Friday, April 2, 2010

First blood

Hobby park is a great single track ride. I've ridden it before on my regular hardtail, 26" (before it was stolen) and it is tough. Very rooty. Sudden drops followed by sharp turns. There are short steep climbs, flowing corners, rapid corners, rocks, trees and more roots. Your typical single track in these parts. However, I haven't done it in a while and certainly not on my new 29er Kona and today was a perfect day to go. It was sunny, 80F and leaves were starting to come out.

The ride started out nice enough. I'm making the turns. Noticing how the kona handles differently than a typical mountain bike. Slower and heavier. I'm trying different gearing to find the cruise sweet spot. I call this the part of the course the prologue.

The first proper section is very hilly and steep with very sharp corners and it was challenging to find a good line and still have speed to carry me up the next hill and over all the roots. It felt like I was fighting the bike the whole time. Forcing it to turn rather than driving it into the corners and letting physics work for me. The heart rate quickly rose into vein busting territory and the same hill that has defeated me in the past got me again. I got half way up and the roots stopped me cold and my HR was at it's max. No worries though. I expected this. Its a new bike and a technical course and I was happy just to be one the bike and getting familiar with how it handles.

The next section has more sharp drops and quick corners. I was better able to keep the heart rate in the right zone but screaming downhill only to have a 90 degree drop that lands you between two trees followed by a 90 degree corner did raise the old adrenaline levels.

Part three is less hair raising (if I had any) but requires more quick subtle handling. Lots of roots, climbs, navigating over root ramps, between trees, and around boulders. This is where the Mr 29er and I had our disagreement. I come around a corner with a bit of speed, and immediately had to make an unpleasant choice. Straight in front of me were two trees with a very narrow gap (Is it too narrow for my bars? Am I going to fast?) or a sharp right to go around (will I lose my traction and spear myself on that broken branch stub? Can I force the 29er that quickly around that sharp of a bend?). I lay on the rear brake. Now, I've not had disc brakes before and so far I've noticed they are extremely good at rapid stops and I have not yet mastered feathering. On the old bike with rim pads I could regulate the force quite well and even when I slammed them on it took a second to really take hold. Not so with disc brakes. These babies grip and want to sent you over the handlebars (it actually reminds me of riding a horse which decided to stop, lower its head and allow you to carry on forward over its withers if you don't pay attention. This I learned from part two).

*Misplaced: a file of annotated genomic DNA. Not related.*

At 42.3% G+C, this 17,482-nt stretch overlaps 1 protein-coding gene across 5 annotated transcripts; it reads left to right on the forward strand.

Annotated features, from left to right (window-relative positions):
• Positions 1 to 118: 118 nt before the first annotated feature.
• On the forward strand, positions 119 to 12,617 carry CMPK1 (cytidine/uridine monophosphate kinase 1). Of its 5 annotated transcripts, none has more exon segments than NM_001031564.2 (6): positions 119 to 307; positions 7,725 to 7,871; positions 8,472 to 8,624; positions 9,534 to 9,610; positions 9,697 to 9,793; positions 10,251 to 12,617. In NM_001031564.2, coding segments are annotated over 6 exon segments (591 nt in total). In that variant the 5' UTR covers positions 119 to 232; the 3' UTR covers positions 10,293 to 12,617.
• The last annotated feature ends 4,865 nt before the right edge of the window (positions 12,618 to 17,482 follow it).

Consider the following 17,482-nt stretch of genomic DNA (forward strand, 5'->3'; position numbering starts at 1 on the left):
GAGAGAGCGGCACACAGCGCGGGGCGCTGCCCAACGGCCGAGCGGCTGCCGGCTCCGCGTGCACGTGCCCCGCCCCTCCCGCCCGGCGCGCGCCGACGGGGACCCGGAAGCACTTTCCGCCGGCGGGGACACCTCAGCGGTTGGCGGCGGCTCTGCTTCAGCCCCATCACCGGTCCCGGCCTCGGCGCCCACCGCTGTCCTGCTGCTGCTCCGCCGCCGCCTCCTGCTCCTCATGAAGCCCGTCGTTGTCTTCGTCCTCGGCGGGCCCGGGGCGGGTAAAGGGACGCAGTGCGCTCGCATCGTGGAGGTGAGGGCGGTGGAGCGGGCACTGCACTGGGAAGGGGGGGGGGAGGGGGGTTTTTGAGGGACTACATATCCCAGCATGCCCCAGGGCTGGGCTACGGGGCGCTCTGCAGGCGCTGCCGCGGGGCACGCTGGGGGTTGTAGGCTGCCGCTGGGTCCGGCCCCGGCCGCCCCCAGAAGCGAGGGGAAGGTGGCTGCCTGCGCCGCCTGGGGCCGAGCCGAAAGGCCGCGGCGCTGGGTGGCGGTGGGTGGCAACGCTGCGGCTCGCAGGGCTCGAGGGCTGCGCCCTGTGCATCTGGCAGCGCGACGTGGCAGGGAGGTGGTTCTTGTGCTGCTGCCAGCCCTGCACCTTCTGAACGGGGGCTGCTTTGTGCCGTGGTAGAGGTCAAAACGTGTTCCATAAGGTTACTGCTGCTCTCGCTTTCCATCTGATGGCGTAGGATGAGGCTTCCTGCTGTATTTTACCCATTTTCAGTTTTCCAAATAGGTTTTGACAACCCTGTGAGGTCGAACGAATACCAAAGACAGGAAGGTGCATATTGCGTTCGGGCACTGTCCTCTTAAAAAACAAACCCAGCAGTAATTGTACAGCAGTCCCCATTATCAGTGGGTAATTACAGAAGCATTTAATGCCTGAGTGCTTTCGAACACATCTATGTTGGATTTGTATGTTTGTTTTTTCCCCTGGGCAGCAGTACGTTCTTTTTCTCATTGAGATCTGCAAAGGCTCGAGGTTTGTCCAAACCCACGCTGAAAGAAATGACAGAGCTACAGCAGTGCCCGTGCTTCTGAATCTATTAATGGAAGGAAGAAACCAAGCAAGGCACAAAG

I decide to head between the trees. I'm slowing, can I adjust the angle as I pass through? I'm going to try and get the right side through slightly before the right to decrease the apparent bike width even more. Left side through, yes! Hey! where did that rock come from??? My front wheel slides off the edge of this rock, forcing the wheel from it's current left pointing position to immediately straight and slides down the front side. My Left handlebar swings, slams into the tree trunk as I try and shift my body and talk rather harshly to Mr 29er about his lack of appropriate parentage. The bike and I are falling to the right. I can not get myself out of the clips. Oh well, time to prep for blood. The rock scrapes a very thin layer of skin off the entire length of my left shin. It looks white (Is it bone? No. Just skin). Oh, that's going to hurt. First blood on Mr. 29er. You never forget your first.

P.S. if you zoom into the tightest view on the route while in satellite mode, I think you can actually see the two trees and the GPS track between them. Very strange feeling.

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